“Well I think it’s worth it.”

Hello readers,

This story comes from last Tuesday, which means that I am only a week behind in posting about my adventures. =) There is some value in writing about things in retrospect though, don’t you think? I feel like it gives me more time to digest it and to look at it with a fresh perspective again. Then again, I am a horribly procrastinating person so I will try to be more diligent about posting! I promise! In my defence, there is a huge group of about 19 Americans that have been staying in the hostel recently and they have stolen all the internet. And hot water.

Cold showers aside, last Tuesday, I finalized the survey for my research project. I am looking into the feedback of those who have had regular therapies with our clinic and trying to gauge feedback, ways to improve our service, as well as what needs residents think the community has and how we can help address those needs. I made a google form for the survey so I can enter responses into an online form and they would be automatically sorted into a google excel document. Then began the fun part – the hunt for 100 clients to take the survey! Yipee!

I also sat in on a board meeting for the centre, which was extremely intense. Funding has been a big issue for all the organizations around the area, and it is incredibly hard for small organizations to keep their heads above the water. At one point the board discussed whether or not to keep a certain walk-in therapy session open since it costs enough to offer 10 one-on-one appointment therapies for clients during the week. Though turnout hasn’t been great, it did improve marginally when I called two two-inch binder worth of people to remind them the session existed.

One board member who had sat on the position for around nine years said, “Well I think it’s worth it.” She said, in a condescending manner, that the centre is all about helping people and even though only 8 people showed up it helped those eight people. (And mind you, that was a good week.) Then, she went on to accuse my boss of only thinking about things in a purely profit manner and said that the session should be kept until there was literally no funding left to spend.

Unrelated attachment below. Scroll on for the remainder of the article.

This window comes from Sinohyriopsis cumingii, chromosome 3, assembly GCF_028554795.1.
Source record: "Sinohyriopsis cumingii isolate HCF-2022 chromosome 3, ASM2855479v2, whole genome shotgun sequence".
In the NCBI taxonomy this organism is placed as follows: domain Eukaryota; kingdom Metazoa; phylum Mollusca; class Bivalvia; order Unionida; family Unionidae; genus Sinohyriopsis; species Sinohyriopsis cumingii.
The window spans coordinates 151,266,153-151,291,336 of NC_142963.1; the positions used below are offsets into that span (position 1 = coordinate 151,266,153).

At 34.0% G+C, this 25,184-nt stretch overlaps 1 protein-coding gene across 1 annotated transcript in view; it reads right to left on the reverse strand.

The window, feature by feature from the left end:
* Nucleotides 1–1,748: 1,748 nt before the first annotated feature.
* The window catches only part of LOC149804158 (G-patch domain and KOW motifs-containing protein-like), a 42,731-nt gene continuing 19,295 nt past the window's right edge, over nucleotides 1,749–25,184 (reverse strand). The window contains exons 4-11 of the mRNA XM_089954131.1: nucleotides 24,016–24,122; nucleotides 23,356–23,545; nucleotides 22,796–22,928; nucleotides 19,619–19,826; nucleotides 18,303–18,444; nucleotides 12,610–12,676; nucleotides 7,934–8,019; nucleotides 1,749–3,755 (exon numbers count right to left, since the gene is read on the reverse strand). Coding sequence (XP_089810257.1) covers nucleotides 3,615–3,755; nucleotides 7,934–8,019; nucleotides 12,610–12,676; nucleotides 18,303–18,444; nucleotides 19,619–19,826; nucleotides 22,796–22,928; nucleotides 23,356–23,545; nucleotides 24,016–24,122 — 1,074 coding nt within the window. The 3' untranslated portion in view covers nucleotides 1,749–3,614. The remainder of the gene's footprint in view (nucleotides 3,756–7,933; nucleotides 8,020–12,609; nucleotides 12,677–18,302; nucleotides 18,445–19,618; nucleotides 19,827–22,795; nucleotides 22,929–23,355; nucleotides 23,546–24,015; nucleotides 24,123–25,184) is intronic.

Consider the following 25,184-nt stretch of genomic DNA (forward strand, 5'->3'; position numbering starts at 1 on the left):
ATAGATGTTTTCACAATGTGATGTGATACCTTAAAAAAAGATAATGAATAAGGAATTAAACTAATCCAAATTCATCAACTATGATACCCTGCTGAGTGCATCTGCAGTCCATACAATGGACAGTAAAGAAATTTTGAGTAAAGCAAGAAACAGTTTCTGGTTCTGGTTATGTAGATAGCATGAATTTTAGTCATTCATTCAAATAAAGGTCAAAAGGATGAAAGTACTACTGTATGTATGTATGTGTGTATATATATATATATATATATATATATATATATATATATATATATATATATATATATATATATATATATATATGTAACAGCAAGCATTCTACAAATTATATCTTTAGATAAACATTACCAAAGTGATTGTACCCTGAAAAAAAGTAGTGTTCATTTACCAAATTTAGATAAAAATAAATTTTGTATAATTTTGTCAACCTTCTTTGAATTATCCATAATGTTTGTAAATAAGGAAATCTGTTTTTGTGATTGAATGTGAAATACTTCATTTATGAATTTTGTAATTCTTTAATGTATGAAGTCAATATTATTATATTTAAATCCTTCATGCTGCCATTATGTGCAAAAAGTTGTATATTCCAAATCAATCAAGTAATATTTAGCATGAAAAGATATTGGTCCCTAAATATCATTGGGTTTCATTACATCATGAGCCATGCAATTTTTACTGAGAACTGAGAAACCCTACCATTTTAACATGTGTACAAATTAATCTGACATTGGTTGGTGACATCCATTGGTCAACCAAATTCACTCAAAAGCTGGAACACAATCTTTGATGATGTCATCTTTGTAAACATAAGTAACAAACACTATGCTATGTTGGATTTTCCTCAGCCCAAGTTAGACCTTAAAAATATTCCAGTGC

And that was that. Two board members were completely useless and didn’t utter a word through the entire meeting. A third lady, who was quite nice, marked down for keeping the sessions and then proceeded the discussion along to another topic. I was shocked at first. Clearly a little more discussion was necessary on the topic. Nobody brought up the idea of maybe only keeping one free session open rather than having two; nobody said anything about the fact that ten people could be getting one on one, regular therapies with a therapist. The other intern and I were awkwardly positioned in the back of the room, so I didn’t feel like I could speak up; but to be honest, all evidence points to getting rid of the walk-in sessions.

On my way back from work, I saw some painters painting a mural. It was beautiful! Apparently it was for suicide awareness, and they were painting some beautiful sunflowers and waterfalls. A picture of it is in the gallery below. After work, the group went to the Duke of York pub to bid our program director goodbye. I couldn’t believe how fast time had flown by! I was quite sad because I didn’t want her to leave, but we all had a great time talking and she left early to get rest before her flight the next day.

We had then planned to go to a club, but the cab company that told one of us the wait would be 16 minutes actually didn’t show up at all. When we called 25 minutes later to inquire they told us that they did not have any cab that accommodated nine people and so they didn’t send any. That’s the last time we were ever going to use that cab company! By this time we just flagged down two other taxis and most people went home.

I went to McDonald’s with two guys in the group and got a strawberry and banana smoothie. Funny how McDonald’s is the only thing open since all the shops and things in this country close around 4 or 5 PM. I guess that’s the American influence at its best.

And that is one evening that did not go as planned. Stay tuned for some funny things I learned at work!

One comment

  1. Lane Hardy · · Reply

    Lack of communication is one of the biggest factors in inefficient organizations. People need to learn to voice their opinions, and still remain open to the opinions of others. Sometimes the unexpected is more enjoyable than what is planned.

Leave a Reply

Fill in your details below or click an icon to log in:

WordPress.com Logo

You are commenting using your WordPress.com account. Log Out /  Change )

Google photo

You are commenting using your Google account. Log Out /  Change )

Twitter picture

You are commenting using your Twitter account. Log Out /  Change )

Facebook photo

You are commenting using your Facebook account. Log Out /  Change )

Connecting to %s

%d bloggers like this: